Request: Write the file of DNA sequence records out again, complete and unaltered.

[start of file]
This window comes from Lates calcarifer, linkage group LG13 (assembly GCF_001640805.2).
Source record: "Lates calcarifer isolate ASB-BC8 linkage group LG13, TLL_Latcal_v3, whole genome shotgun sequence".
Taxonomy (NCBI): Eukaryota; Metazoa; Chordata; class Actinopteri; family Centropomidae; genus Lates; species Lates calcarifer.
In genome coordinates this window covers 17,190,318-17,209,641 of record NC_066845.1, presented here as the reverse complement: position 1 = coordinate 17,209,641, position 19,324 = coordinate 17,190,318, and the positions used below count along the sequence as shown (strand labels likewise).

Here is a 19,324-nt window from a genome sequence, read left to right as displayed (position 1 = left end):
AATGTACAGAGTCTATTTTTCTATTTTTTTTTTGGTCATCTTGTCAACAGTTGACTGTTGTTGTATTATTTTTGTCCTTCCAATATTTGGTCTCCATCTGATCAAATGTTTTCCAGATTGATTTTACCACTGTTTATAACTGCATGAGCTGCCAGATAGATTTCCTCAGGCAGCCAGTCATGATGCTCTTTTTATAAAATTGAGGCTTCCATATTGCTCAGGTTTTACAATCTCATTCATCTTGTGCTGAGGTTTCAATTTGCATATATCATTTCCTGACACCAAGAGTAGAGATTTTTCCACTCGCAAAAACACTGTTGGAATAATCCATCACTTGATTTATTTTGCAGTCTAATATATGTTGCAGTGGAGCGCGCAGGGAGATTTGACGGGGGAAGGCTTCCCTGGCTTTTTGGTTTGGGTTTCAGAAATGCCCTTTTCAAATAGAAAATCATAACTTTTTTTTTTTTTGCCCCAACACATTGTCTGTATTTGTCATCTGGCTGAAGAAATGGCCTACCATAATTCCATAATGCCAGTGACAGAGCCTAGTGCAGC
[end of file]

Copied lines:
This window comes from Lates calcarifer, linkage group LG13 (assembly GCF_001640805.2).
Source record: "Lates calcarifer isolate ASB-BC8 linkage group LG13, TLL_Latcal_v3, whole genome shotgun sequence".
Taxonomy (NCBI): Eukaryota; Metazoa; Chordata; class Actinopteri; family Centropomidae; genus Lates; species Lates calcarifer.
In genome coordinates this window covers 17,190,318-17,209,641 of record NC_066845.1, presented here as the reverse complement: position 1 = coordinate 17,209,641, position 19,324 = coordinate 17,190,318, and the positions used below count along the sequence as shown (strand labels likewise).

Here is a 19,324-nt window from a genome sequence, read left to right as displayed (position 1 = left end):
AATGTACAGAGTCTATTTTTCTATTTTTTTTTTGGTCATCTTGTCAACAGTTGACTGTTGTTGTATTATTTTTGTCCTTCCAATATTTGGTCTCCATCTGATCAAATGTTTTCCAGATTGATTTTACCACTGTTTATAACTGCATGAGCTGCCAGATAGATTTCCTCAGGCAGCCAGTCATGATGCTCTTTTTATAAAATTGAGGCTTCCATATTGCTCAGGTTTTACAATCTCATTCATCTTGTGCTGAGGTTTCAATTTGCATATATCATTTCCTGACACCAAGAGTAGAGATTTTTCCACTCGCAAAAACACTGTTGGAATAATCCATCACTTGATTTATTTTGCAGTCTAATATATGTTGCAGTGGAGCGCGCAGGGAGATTTGACGGGGGAAGGCTTCCCTGGCTTTTTGGTTTGGGTTTCAGAAATGCCCTTTTCAAATAGAAAATCATAACTTTTTTTTTTTTTGCCCCAACACATTGTCTGTATTTGTCATCTGGCTGAAGAAATGGCCTACCATAATTCCATAATGCCAGTGACAGAGCCTAGTGCAGC